Friday, March 20, 2009

The 167th good thing about Lagos: Music making opportunities

I've had a busy, and also a tiring, week subbing for the secondary music teacher at the American School. I also subbed for her last month as she traveled with her honor band and choir students. Last month she went with them to Zurich and, this past week, to Doha, Qatar. I would have been happy to trade places with her, but I really had a good time working with her band and choir students, despite the wear and tear on my vocal chords. Trying to be heard over a bunch of tooting horns and beating drums is a bit of a challenge, and I went home every day quite worn out. But I've always gotten a lot of joy in my life out of collaborative music making and, even on this level, it's a pleasure to see so many young people really enjoying the challenge of learning to play an instrument. I also had an especially fun time teaching a small class of 11th grade IB music history students. They were great young people and really interested in learning more about music. A couple of them were talking about what an amazing and exciting thing it is to take these dots on a paper (music notes) and turn them into a beautiful noise. And I agree -- music making is an amazing thing that has brought me a lot of joy in my life, and I hope these kids will keep up with it long enough to really reap the rewards. But I'm wondering how long it will take me to get their music off of constant play in my head.

Last night, I had a different experience of music making. I've started singing with a little choral group and the director and organizer of the group recently left for a short vacation and I volunteered to cover the rehearsals while he is gone, as we shortly will be performing and we needed the rehearsal time. There was no problem, and plenty of enjoyment, with the rehearsal last week, but last night when we were beginning the rehearsal I absently-mindedly plugged in my digital piano to the wrong plug in our step-down transformer -- the one delivering 220V of current, instead of the 110V plug needed for my US-market piano. There were no sparks or smoke, but, even though I quickly realized my mistake and pulled the plug, it wasn't fast enough and the piano wouldn't turn on. I managed to control my rising dismay and panic and we continued with the rehearsal completely acapella (Thankfully, I did have a pitch pipe to give us our needed pitches.) Immediately after the rehearsal, Brent and I took apart the back of the piano to access the electronic board. We quickly saw the fuse inside, took it out and determined that it had burned out, recognized that we actually had the same size fuse in the house, replaced it -- and, within 10 minutes, we had the keyboard working again! What a relief! More music making to come in the future. I did put duct tape over the 220V outlet of the transformer so I don't repeat that mistake!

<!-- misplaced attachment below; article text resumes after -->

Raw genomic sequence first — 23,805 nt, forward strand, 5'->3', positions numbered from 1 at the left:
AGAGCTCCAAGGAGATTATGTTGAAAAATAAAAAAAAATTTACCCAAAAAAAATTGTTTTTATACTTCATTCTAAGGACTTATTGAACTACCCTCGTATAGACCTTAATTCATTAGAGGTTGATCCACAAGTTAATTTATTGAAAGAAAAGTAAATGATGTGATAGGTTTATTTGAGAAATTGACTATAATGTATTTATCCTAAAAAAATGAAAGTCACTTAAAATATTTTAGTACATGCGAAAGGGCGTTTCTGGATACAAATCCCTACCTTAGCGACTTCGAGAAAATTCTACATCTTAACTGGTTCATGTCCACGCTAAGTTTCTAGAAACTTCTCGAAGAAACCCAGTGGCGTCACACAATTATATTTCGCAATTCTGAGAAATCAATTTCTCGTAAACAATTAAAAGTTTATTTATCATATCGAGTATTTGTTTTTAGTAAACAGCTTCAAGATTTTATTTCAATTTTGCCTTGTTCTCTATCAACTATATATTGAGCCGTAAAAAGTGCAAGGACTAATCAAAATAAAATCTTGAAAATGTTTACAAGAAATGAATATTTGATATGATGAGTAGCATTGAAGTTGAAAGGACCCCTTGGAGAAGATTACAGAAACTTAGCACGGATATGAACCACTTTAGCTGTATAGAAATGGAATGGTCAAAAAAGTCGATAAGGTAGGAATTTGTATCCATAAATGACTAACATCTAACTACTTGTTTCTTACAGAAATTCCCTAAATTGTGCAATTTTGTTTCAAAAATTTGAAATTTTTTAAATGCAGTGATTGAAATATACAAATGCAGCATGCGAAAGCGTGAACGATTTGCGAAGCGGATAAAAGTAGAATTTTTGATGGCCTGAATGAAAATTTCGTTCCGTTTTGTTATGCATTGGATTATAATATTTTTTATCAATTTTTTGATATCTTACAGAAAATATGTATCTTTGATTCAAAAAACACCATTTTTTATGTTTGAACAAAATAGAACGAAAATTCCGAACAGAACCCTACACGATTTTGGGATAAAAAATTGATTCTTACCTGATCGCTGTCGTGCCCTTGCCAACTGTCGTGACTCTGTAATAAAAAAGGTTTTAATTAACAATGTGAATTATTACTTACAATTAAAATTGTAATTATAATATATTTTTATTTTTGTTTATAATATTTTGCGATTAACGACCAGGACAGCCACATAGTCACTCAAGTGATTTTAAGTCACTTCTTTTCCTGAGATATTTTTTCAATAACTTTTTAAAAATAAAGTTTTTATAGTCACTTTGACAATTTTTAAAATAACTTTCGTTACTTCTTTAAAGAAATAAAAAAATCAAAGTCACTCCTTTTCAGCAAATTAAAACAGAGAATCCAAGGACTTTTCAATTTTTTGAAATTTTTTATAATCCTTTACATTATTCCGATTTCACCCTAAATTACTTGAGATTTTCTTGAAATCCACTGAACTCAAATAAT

This afternoon at the school the student body had the treat of a performance by a brass quintet from the crew of the USS Nashville, a US Navy ship that is in port here. I already had good vibes about the presence of this ship, because two of our AWC charities were recipients of medical supplies and other humanitarian goods that were brought on this ship to share with the community here. And then everybody present this afternoon enjoyed a fun performance by these very talented musicians. I was thrilled to observe the band students soaking it all in. I didn't have a class during the performance, but right after the group finished playing, I was scheduled to teach the 6th grade band kids. I went up to the performers and mentioned that if they didn't have to leave right away, the 6th graders would love to have a minute to meet and talk to them. 3 of the 5 musicians took the time to come in and visit with the students, telling them about when they learned to play their instruments and some of the opportunities that music has brought to them. They played "Anchors Aweigh" for the class and then one of them led the kids in playing a favorite piece, and then they listened (and played along) as I led the students in another piece. The 6th graders were thrilled with the personal attention by these military musicians. Here's a couple of clips from the concert:

In the first one, notice the little kids just bursting out in movement with the music. It was fun to see them really get into the music. I neglected to film it, but later in the concert they were really up and dancing around to the music.

In this next clip, I filmed one of the pieces where the quintet played as they walked around their audience. They had a very excited and appreciative crowd of listeners! Thank you USS Nashville for sharing your talents and bounty with our Lagos community!


MOM THE BOMB said...

How fun, Carolee! You are doing such great things in Lagos. I'm so impressed!

Lindsay, Steve, Spencer, and Austin said...

I LOVE the kids dancing in the background...that's so cute. I love how spirited Nigerians are with their music. :o)